Gestational diabetes (or GDM) is something many women are most afraid of being diagnosed within their pregnancy. The condition occurs during pregnancy and is when your body can’t cope with the extra demand for insulin production, which results in high blood glucose levels. Traditionally, GDM was seen as a high-risk condition, with a reportedly increased risk of a poor outcome for the baby during labour or after birth.
Modern evidence does not support this, but GDM is now still important to diagnose for one main reason: by doing so, and instigating simple measures, you can avoid an increased risk of factors such as babies with a high birth weight and Caesarean section. With the right practices and guidance, a mother with GDM can be as low a risk as anyone without diabetes.
How can you manage gestational diabetes?
There are a few simple lifestyle choices that mothers can make to effectively manger gestational diabetes without too much trouble. Just like other diabetes conditions, there are three components that should be practiced: monitoring your blood glucose levels, adopting a healthy eating pattern and regular and safe physical activity. These simple steps will help with ensuring a safe pregnancy and a low-risk birth.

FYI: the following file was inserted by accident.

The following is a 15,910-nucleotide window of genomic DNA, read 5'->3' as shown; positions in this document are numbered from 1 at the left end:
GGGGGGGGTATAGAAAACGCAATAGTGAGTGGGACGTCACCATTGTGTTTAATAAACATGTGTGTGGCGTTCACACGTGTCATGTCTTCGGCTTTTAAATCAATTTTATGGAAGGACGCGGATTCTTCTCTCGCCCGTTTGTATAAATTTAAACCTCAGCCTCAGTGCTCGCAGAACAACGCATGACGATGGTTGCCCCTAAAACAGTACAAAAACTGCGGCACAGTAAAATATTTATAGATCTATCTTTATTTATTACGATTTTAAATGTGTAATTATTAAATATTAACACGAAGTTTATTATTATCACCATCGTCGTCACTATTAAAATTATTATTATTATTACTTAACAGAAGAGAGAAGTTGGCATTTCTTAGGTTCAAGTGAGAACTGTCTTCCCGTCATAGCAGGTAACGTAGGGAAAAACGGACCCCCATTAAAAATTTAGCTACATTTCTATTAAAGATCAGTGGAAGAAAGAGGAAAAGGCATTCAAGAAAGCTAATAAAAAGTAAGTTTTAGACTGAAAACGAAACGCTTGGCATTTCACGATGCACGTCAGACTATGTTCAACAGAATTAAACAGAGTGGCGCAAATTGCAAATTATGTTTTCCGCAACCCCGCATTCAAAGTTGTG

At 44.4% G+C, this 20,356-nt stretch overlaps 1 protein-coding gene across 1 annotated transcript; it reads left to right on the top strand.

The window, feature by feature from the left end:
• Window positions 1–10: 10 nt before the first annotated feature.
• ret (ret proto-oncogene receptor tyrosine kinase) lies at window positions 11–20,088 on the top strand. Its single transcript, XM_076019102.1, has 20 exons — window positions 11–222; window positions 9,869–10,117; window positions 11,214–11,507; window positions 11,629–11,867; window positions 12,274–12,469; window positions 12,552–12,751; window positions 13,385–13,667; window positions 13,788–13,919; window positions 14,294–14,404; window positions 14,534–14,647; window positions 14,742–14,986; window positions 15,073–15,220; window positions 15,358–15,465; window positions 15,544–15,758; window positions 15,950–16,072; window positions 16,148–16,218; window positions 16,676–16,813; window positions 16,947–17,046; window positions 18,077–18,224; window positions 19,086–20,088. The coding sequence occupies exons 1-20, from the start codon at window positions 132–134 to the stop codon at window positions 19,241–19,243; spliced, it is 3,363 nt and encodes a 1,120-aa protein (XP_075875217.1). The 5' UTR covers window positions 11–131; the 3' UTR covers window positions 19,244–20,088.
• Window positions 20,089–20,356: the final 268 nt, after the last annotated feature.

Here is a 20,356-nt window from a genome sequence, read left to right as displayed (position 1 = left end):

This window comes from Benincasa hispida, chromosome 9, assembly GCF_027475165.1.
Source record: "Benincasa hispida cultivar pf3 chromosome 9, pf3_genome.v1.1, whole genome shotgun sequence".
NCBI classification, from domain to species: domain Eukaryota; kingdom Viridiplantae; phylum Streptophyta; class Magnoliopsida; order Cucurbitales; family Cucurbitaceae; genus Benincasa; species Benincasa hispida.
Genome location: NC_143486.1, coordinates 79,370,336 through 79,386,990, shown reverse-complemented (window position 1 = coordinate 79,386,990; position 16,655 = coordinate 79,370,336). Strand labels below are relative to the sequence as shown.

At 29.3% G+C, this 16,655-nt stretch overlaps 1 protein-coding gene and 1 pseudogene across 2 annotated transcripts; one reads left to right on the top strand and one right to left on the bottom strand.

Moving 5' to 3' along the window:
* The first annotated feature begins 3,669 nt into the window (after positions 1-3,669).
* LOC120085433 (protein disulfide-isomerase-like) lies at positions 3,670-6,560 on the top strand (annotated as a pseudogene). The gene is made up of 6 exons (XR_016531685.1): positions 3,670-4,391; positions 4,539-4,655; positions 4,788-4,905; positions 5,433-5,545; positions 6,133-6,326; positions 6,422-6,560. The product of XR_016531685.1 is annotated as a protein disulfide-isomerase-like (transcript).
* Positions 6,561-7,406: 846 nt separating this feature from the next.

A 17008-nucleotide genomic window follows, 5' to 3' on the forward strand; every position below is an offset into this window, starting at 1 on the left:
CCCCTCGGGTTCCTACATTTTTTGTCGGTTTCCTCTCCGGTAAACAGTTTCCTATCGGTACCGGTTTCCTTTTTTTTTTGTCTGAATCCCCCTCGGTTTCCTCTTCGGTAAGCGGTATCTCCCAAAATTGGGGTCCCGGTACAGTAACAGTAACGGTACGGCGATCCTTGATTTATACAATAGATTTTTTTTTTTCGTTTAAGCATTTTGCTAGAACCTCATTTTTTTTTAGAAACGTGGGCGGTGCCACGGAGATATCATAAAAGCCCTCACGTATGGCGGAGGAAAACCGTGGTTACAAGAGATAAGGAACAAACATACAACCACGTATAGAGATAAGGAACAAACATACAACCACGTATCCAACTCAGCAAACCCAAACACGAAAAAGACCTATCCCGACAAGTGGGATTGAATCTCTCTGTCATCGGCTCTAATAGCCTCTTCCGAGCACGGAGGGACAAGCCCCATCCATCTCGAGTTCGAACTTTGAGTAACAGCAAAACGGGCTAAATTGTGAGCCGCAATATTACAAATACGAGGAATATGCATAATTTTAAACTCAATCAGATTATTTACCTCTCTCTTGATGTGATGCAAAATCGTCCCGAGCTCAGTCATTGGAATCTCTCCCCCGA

Debunking common GDM myths
I have spent a long time researching gestational diabetes, and was awarded the Luke Proposch Perinatal Research Scholarship for my work. In fact, my doctorate thesis was accepted by the University of Melbourne in 2017 on this very subject.
I strongly believe in debunking some of the myths and stigma associated with GDM. I do not recommend inductions of labour for the condition unless there is another reason to do so (for example, a pregnancy complication such as pre-eclampsia). The only exception is when blood sugar is very hard to control and even this is quite rare. For peace of mind, I spend a lot of time with my patients explaining my reasoning for this attitude and the evidence behind it. If you wish to learn more, I am always happy to speak with new patients.
GDM in the 21st century should be seen as a warning sign, but not a high-risk condition. As with any warning signs: if you do the right thing and make some simple changes under expert guidance, future risks can be minimised or avoided completely.
For more information, get in touch to organise a consultation.